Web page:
The Culturalist

A month's worth of blooms, bicycles and the blues

Son Volt | March 2

LITTLE ROCK | Sprung from the ashes of pioneering alt-country group Uncle Tupelo almost 23 years ago came two other much-loved bands: Wilco and Son Volt. Wilco moved progressively toward more experimental territory, but Son Volt frontman Jay Farrar took his band headlong into the genre he helped create. Now, as acts like The Avett Brothers, Justin Townes Earle and Sturgill Simpson dominate the scene, Son Volt is moving on in a slightly different direction, but one that’s still distinctly American and mired in history: the blues. With their eighth record Notes of Blue, released last month, the band uses the genre as a jumping-off point, with a little Skip James here and a little ZZ Top there, but the end result is pure Son Volt. Hear the evolution of the band’s sound over its decades-long career when they stop by Rev Room this month. (

39th Annual Wye Mountain Daffodil Festival | March 4-5 & 11-12

WYE | Jonquil, narcissus, daffadowndilly—it seems the only thing sweeter than the yellow bloom known to poke its sunny head up this time of year are the names used to describe it. Here locally, there’s hardly a better place to surround yourself with sweet-as-sugar daffadowndillies than up on Wye Mountain outside of Little Rock. It would also seem, based on such metrics as, well, Instagram, that there’s no better place to snap a selfie or a shot of your kiddos looking Easter-ready. So grab the seersucker, the smocked dresses, the wicker baskets and the neighbor’s pet bunny—along with a fistful of Claritin—and head up to this annual small-town festival, where you’ll find 20-plus varieties of the blooms as well as barbecue, arts-and-crafts vendors and all the awwww-inducing photo opps you can handle. (

Cabinet of Curiosities: Treasures From the University of Arkansas Museum Collection | Opening March 11

LITTLE ROCK | There are 388 items that’ll be on display, every one with a story, but maybe let’s just start with one: a 1917 Marlin Arms Corporation, 30-caliber machine gun with a tripod. Back in 1934, the story goes, when the outlaws Bonnie Parker and Clyde Barrow were gunned down in their cordoba gray Ford V-8 by 167 bullets, there were 14 guns found in the car. (“Two sawed-off shotguns, two machine rifles, 10 automatic pistols and 1,500 rounds of ammunition,” according to the newscaster from a scratchy 1934 newsreel.) In later years, according to the Old State House Museum, one of those guns—the 30-caliber machine gun—was put on display at a movie theater in Fort Smith. After its removal from the theater, it was acquired by an individual who later donated it to the University of Arkansas Museum. And now? It’s alongside the skeletal remains of a mammoth found near Hazen during construction on I-40 and the Bendix G-15, the first computer in Arkansas, on display at the Old State House Museum. Because, really, where else would it be? (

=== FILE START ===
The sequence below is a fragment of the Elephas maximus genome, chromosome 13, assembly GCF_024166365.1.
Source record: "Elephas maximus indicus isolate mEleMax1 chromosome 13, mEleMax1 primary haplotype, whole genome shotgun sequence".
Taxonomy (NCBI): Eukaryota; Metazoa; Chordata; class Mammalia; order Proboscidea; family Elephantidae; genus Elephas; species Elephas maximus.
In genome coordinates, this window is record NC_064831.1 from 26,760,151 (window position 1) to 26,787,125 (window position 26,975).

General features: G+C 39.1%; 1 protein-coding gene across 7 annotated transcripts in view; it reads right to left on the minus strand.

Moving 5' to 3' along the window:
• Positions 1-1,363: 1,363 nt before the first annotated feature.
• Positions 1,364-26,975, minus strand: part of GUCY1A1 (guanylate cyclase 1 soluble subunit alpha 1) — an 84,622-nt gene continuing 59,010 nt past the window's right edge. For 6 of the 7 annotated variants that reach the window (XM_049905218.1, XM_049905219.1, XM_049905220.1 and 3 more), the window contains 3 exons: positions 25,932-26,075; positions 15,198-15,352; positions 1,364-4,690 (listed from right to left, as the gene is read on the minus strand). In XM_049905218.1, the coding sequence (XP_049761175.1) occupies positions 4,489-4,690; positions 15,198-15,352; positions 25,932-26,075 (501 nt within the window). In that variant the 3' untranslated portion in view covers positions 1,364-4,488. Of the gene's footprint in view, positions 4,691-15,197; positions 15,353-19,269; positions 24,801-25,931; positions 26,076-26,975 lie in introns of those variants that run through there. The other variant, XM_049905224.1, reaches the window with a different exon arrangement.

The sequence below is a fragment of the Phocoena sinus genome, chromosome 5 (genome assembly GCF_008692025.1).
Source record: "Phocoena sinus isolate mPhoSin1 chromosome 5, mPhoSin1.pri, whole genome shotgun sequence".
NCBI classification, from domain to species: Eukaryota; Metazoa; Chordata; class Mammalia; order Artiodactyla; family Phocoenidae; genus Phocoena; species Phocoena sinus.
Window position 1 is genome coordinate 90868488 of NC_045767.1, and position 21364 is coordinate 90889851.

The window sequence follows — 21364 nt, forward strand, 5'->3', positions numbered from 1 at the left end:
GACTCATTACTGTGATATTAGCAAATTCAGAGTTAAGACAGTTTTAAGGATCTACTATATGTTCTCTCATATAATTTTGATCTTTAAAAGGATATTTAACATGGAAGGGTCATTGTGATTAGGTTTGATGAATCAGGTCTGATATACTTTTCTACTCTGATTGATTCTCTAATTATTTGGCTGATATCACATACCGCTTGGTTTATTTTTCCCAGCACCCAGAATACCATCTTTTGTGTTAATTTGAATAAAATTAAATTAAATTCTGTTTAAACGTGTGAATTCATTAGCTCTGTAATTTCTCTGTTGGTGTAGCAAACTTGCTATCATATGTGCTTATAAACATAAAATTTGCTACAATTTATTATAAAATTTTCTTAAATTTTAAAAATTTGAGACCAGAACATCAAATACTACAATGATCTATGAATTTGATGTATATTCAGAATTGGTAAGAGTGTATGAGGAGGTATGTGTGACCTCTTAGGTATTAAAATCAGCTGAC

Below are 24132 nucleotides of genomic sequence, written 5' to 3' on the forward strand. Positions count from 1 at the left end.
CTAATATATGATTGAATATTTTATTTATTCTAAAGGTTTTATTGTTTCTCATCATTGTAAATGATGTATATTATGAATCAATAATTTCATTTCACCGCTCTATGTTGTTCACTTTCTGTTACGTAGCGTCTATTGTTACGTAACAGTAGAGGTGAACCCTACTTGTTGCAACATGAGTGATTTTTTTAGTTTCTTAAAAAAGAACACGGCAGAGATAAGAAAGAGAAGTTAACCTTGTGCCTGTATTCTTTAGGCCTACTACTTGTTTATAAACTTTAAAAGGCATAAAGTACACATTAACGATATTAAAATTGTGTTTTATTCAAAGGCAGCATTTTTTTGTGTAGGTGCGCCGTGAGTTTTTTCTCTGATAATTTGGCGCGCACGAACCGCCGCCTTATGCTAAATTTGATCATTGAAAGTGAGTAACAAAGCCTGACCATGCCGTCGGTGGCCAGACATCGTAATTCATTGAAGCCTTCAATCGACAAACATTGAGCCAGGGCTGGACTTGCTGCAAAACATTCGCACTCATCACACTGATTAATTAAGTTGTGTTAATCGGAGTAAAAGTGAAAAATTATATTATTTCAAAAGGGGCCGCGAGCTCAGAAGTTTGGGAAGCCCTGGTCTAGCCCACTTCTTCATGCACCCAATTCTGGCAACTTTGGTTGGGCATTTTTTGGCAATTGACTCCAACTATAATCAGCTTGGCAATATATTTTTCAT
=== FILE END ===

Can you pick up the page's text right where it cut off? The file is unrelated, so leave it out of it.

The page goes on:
First Ever 14th Annual World’s Shortest St. Patrick’s Day Parade | March 17

HOT SPRINGS | It takes a wee bit of mental gymnastics, imagining how it all fits. Because on one hand, you’ve got thousands of attendees decked out in every conceivable shade of green, dozens of dancing Irish Elvis impersonators, a half-dozen Clydesdales, a dozen Dallas Cowboys cheerleaders, 40 floats and a slew of eclectic and varied participants including the “world’s largest leprechaun,” “Lards of the Dance” and, kicking things off as the official parade starter, wrestling legend Ric Flair. On the other hand, you’ve got the comparatively diminutive staging venue: a 98-foot-long street. But difficult as it might be to conceive of so much Irish goodness in such confined, condensed quarters, Hot Springs manages to pull it off every year. Luck of the Irish, as they say. (

40th Joe Martin Stage Race | March 30 – April 2

FAYETTEVILLE | Ah, spring. Time for rebirth. Time to stop and smell the flowers. And, for a certain section of the two-wheeled set, apparently time for the mind-bendingly difficult task of riding 168 miles through Ozark hills over the course of four days. Named in honor of its late founder, the Joe Martin fêtes its 40th this year, having begun in 1978 as the Fayetteville Spring Cycling Classic. Four decades later, it’s one of the nation’s preeminent pro-cycling events, attracting 750 cyclists (and upwards of 10,000 spectators) from 50 states and 25 countries. And even if you aren’t, say, particularly race-ready (the Joe Martin offers a “gran fondo” event for amateurs, letting you play pro for the day), you can still cheer on those who are from the scenic sidelines. Because dangit, it’s spring. (